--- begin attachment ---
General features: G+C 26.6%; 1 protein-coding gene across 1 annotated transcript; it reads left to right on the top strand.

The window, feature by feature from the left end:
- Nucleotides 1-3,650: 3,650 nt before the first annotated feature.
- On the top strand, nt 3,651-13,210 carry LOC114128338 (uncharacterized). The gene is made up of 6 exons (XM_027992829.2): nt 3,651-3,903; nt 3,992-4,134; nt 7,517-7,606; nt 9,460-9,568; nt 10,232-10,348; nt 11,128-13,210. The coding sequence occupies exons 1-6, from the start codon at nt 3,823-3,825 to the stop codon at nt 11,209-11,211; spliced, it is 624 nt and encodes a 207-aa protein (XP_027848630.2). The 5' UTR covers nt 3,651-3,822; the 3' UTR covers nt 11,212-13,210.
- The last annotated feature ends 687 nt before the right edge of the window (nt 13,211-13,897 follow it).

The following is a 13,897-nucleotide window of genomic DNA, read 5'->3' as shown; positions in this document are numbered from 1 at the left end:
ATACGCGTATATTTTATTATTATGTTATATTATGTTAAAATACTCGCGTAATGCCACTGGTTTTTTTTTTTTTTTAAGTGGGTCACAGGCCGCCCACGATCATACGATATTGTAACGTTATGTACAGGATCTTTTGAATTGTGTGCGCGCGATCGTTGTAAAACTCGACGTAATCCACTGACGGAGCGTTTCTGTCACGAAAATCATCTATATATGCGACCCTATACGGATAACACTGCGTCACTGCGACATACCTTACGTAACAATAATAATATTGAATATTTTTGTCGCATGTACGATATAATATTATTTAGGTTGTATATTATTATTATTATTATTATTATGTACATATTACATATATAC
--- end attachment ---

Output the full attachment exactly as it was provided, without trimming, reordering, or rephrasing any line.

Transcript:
General features: G+C 26.6%; 1 protein-coding gene across 1 annotated transcript; it reads left to right on the top strand.

The window, feature by feature from the left end:
- Nucleotides 1-3,650: 3,650 nt before the first annotated feature.
- On the top strand, nt 3,651-13,210 carry LOC114128338 (uncharacterized). The gene is made up of 6 exons (XM_027992829.2): nt 3,651-3,903; nt 3,992-4,134; nt 7,517-7,606; nt 9,460-9,568; nt 10,232-10,348; nt 11,128-13,210. The coding sequence occupies exons 1-6, from the start codon at nt 3,823-3,825 to the stop codon at nt 11,209-11,211; spliced, it is 624 nt and encodes a 207-aa protein (XP_027848630.2). The 5' UTR covers nt 3,651-3,822; the 3' UTR covers nt 11,212-13,210.
- The last annotated feature ends 687 nt before the right edge of the window (nt 13,211-13,897 follow it).

The following is a 13,897-nucleotide window of genomic DNA, read 5'->3' as shown; positions in this document are numbered from 1 at the left end:
ATACGCGTATATTTTATTATTATGTTATATTATGTTAAAATACTCGCGTAATGCCACTGGTTTTTTTTTTTTTTTAAGTGGGTCACAGGCCGCCCACGATCATACGATATTGTAACGTTATGTACAGGATCTTTTGAATTGTGTGCGCGCGATCGTTGTAAAACTCGACGTAATCCACTGACGGAGCGTTTCTGTCACGAAAATCATCTATATATGCGACCCTATACGGATAACACTGCGTCACTGCGACATACCTTACGTAACAATAATAATATTGAATATTTTTGTCGCATGTACGATATAATATTATTTAGGTTGTATATTATTATTATTATTATTATTATGTACATATTACATATATAC